Myostatin is a growth factor that prevents muscles from growing too large. It regulates muscle size from early development onwards. Therefore if myostatin is absent, muscles are able to grow much larger.

Two specific breeds of cattle have been bred to reap the benefits of its absence: Belgian Blue and Piedmontese. Selective breeding was used with the more muscled cows, to produce larger offspring.
Mice have also been genetically modified to grow larger muscles, which has led to speculation on the feasibility of myostatin inhibitors for humans. The affected mice were on average 30% heavier than normal mice, and their muscles thee to four times larger.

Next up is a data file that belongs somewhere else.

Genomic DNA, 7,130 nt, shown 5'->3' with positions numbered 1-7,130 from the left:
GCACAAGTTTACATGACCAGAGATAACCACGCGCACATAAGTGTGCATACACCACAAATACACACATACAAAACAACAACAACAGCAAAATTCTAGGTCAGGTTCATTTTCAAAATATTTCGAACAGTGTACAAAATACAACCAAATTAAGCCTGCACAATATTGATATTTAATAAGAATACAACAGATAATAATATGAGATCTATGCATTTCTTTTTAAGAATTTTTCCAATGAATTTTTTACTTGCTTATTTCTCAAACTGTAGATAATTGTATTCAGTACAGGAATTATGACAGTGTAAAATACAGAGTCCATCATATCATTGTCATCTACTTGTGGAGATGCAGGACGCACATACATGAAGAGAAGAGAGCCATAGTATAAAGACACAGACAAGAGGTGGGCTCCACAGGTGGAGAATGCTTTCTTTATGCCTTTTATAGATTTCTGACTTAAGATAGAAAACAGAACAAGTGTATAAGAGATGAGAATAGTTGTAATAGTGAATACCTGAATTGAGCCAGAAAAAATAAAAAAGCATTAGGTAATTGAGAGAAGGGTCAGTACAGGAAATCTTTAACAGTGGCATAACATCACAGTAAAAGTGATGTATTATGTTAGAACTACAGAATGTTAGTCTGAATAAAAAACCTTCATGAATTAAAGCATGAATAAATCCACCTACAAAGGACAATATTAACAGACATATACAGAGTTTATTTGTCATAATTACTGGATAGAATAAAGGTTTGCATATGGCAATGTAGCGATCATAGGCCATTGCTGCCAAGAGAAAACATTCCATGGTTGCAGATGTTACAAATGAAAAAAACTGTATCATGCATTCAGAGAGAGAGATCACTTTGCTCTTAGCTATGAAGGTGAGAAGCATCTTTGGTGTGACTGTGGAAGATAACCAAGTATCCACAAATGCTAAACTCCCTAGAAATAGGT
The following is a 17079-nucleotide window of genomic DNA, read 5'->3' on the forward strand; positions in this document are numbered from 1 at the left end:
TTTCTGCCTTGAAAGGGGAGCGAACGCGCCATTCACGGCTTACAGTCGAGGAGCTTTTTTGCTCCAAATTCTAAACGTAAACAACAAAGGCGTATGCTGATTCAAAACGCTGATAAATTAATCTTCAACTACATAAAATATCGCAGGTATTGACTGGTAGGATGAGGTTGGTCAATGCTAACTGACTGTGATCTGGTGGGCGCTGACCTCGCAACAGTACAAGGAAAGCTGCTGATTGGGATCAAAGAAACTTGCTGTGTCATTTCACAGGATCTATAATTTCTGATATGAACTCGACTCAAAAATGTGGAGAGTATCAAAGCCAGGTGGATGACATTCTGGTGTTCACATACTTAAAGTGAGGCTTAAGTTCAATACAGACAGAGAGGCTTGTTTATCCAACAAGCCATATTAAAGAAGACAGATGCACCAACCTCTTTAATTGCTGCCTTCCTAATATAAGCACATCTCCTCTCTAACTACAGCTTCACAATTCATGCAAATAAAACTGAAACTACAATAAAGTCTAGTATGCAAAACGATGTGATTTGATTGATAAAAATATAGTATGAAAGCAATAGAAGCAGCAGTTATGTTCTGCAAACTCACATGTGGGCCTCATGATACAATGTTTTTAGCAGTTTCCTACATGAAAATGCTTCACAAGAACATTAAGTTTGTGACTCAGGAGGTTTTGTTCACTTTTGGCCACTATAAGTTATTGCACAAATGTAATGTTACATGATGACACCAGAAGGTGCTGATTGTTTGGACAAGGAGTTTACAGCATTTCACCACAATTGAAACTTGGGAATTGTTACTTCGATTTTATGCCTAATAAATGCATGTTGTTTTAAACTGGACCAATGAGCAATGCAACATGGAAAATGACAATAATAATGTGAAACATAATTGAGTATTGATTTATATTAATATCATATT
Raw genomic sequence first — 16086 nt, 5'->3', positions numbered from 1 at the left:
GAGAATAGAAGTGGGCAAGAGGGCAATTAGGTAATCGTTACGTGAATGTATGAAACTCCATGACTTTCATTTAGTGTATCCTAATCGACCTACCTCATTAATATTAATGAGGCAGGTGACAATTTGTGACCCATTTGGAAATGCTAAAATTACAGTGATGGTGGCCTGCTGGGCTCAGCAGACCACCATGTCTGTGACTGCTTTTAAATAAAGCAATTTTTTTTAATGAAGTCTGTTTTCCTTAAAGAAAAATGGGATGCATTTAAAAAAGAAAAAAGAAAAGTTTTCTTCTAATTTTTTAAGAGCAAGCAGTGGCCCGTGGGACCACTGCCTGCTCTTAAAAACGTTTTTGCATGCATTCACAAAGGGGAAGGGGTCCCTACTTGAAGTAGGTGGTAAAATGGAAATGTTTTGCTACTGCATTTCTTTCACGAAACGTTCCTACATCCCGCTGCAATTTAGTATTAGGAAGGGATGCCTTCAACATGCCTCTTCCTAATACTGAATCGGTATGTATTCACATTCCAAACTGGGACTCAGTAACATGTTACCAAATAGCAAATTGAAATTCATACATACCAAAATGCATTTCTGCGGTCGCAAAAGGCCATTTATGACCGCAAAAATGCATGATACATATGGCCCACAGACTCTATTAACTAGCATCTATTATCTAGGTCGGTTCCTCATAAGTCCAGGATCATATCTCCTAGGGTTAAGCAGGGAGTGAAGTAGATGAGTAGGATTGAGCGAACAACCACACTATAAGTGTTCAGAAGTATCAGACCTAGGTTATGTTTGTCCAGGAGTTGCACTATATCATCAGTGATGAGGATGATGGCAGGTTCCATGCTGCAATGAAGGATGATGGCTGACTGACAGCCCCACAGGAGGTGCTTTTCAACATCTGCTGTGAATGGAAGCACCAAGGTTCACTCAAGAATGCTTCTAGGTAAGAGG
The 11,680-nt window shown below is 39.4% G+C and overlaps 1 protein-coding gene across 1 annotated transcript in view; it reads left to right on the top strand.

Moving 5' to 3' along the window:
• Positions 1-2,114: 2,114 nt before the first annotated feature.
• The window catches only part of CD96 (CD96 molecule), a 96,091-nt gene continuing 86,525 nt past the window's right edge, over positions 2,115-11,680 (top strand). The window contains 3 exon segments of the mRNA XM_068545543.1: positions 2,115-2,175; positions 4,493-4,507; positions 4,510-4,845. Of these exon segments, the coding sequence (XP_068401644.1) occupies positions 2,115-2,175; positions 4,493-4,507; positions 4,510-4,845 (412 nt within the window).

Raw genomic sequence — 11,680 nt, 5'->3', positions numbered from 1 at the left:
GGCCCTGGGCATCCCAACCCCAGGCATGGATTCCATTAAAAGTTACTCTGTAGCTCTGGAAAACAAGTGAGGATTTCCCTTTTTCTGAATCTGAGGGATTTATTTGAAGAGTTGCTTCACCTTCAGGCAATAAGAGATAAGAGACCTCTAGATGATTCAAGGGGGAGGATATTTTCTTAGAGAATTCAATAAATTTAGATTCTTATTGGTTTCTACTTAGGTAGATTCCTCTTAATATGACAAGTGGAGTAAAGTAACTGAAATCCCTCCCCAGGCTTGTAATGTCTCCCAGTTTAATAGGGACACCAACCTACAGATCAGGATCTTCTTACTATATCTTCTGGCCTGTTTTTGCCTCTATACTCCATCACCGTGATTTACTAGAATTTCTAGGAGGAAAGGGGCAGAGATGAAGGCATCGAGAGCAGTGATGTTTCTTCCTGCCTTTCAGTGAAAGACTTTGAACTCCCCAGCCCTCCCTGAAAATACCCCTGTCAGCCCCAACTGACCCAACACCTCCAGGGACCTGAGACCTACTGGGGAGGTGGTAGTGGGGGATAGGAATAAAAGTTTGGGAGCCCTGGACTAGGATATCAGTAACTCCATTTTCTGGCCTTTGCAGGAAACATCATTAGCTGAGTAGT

A German boy is known to have a mutation which blocks production of myostatin. At almost age five, he has muscles twice the size of his peers.
No doubt this could be very useful for military applications, among others.

Now we need to find one for brain development, and get governments to give newborns these drugs depending on their vocation.